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Growing and Selling Fresh-Cut Herbs
Growing & Selling
                Fresh-Cut Herbs
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Author Bio Biographical statement from the author of Growing and Selling Fresh Cut Herbs.

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Growing and Selling
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Herb of the Month


Eruca vesicaria sativa

8" to 12"

     Long a popular herb in Europe, arugula is gaining popularity in the United States as a gourmet salad herb. People either love arugula or hate it for it has a pungent aroma and a peppery taste. Although it is used mainly as a salad herb adventurous chefs and cooks use it in everything from sauces to stir-fry.
    There are several varieties of arugula available. The small leaf types are sometimes known as "wild" types. A new variety is called "strap leaf" because it has a narrow base, which makes it easier to bunch. Perhaps the biggest seller is regular arugula.
     Arugula is easy to grow from seed but it should be direct sown where it is to grow, as it does not transplant easily. It is a cool weather crop-as I write this it is November 30, 1999 and my arugula beds are flourishing with the cold Minnesota temperatures! It can be difficult to grow when summer temperatures soar. It has a tendency to flower and turn bitter quickly during warm temperatures. Planting a summer crop in a partially shaded location can help to keep it cool and prolong the harvest period somewhat.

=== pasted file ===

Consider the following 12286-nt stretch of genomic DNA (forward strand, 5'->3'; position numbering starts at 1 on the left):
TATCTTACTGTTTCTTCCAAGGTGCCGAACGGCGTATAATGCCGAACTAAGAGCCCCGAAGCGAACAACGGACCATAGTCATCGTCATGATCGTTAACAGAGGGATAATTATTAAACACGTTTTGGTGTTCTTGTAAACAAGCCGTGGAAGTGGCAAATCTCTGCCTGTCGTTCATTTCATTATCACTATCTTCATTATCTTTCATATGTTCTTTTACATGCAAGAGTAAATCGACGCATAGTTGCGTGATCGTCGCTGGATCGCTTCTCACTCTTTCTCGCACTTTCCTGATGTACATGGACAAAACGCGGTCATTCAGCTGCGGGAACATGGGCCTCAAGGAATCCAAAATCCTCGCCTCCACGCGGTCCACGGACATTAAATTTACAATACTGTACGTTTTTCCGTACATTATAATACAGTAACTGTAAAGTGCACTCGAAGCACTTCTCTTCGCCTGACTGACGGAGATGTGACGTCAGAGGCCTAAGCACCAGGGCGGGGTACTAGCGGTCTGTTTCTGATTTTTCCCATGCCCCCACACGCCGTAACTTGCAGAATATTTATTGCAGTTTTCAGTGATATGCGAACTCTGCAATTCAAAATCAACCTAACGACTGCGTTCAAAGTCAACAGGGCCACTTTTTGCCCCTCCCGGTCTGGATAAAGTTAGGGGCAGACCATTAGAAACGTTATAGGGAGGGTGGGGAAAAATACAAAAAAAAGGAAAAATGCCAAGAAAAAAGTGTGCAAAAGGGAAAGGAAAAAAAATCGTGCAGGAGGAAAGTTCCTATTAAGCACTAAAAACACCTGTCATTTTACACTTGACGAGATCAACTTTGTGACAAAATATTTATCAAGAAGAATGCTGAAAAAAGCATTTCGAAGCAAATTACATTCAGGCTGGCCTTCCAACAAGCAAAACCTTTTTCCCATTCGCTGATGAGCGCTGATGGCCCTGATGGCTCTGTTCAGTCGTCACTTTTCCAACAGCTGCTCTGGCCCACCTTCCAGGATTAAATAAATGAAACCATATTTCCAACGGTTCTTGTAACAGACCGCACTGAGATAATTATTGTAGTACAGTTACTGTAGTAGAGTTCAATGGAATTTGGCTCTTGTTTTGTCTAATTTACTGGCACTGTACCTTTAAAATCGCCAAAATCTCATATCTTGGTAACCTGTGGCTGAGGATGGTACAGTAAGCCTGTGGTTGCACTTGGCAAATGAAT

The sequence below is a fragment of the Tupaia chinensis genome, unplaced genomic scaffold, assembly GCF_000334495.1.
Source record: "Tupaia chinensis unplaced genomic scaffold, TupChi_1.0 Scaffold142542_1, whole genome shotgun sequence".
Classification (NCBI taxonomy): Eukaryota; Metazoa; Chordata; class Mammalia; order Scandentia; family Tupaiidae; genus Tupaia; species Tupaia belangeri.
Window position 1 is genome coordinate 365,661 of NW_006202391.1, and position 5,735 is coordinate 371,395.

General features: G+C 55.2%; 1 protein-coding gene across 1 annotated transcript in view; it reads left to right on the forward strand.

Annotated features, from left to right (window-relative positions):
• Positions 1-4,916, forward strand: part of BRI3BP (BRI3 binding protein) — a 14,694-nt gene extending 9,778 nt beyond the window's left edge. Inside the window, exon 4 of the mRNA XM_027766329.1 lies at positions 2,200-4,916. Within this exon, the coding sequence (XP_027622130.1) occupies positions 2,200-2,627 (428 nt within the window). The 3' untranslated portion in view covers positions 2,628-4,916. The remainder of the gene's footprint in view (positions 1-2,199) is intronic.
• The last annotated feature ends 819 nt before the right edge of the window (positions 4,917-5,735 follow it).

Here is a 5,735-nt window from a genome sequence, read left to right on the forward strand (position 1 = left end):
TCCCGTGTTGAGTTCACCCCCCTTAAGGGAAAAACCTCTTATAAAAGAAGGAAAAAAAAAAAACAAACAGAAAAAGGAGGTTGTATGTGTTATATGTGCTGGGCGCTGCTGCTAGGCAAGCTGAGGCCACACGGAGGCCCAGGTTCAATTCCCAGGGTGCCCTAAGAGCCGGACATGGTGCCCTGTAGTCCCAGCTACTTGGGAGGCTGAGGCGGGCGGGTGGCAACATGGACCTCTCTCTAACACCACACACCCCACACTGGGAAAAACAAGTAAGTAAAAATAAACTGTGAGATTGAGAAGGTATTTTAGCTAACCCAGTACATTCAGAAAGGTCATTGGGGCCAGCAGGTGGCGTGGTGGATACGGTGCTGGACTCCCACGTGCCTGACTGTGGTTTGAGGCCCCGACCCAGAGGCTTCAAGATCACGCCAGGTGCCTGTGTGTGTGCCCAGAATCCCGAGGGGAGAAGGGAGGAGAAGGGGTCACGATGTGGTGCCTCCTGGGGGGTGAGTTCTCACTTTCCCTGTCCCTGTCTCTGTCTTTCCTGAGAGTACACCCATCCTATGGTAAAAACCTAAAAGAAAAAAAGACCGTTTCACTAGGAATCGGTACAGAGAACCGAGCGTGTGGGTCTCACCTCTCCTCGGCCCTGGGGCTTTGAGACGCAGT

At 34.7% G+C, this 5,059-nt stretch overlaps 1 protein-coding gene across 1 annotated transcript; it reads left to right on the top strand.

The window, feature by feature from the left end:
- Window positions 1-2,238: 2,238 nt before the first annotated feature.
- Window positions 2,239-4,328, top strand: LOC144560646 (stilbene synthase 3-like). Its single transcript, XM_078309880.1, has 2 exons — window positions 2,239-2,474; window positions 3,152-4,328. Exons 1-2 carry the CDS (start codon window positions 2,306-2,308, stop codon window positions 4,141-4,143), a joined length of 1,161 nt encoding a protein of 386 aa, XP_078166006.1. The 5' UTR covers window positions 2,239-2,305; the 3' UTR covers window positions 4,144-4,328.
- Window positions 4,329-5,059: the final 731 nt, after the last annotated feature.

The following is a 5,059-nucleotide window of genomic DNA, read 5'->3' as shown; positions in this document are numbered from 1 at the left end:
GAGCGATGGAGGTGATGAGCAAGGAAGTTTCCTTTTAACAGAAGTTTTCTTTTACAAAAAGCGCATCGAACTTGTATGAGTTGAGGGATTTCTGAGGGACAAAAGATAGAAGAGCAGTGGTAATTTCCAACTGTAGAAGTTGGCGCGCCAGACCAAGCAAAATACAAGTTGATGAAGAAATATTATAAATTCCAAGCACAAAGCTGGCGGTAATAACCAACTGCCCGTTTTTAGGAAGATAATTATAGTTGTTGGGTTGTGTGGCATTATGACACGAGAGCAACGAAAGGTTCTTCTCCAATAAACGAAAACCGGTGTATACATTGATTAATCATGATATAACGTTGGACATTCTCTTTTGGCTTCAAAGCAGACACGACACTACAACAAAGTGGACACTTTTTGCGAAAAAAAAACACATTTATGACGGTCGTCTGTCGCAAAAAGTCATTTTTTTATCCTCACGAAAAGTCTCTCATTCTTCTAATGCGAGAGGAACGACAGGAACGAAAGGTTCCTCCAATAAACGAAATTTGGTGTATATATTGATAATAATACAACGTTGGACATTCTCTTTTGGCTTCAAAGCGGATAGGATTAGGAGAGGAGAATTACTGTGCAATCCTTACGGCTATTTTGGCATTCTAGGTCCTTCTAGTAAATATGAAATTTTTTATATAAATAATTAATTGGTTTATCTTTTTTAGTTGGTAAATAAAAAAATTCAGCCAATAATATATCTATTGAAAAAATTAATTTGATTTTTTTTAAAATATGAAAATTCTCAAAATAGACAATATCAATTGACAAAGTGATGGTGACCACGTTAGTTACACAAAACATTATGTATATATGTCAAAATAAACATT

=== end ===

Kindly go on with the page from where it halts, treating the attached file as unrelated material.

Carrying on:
Arugula seeds can be planted thickly, much like loose-leaf lettuce, but if you space them 4 to 6 inches apart the leaves on the plants will grow larger. Harvest the leaves by pulling them from the base of the plant. The leaves can be cut, of course, but when the new leaves grow some may have the browned cut edge from the previous cutting. This will make them unattractive and useless for those that sell fresh-cut herbs.
     Flea beetles love arugula! These are small, shiny insects that eat shotgun type holes in the leaves. These holes are probably not a problem for the home gardener who grows arugula for their own use. The cosmetic damage caused by feeding flea beetles results in unusable foliage for the commercial grower. The best defense against flea beetles is to cover the arugula with lightweight row covers. Place the covers as soon as the seeds begin to germinate and the tiny plants begin to emerge from the soil. Bury the edges of the cover in the soil to prevent the beetles from crawling underneath it.
     Arugula is covered in more detail in Chapter 14 of Growing and Selling Fresh-Cut Herbs.
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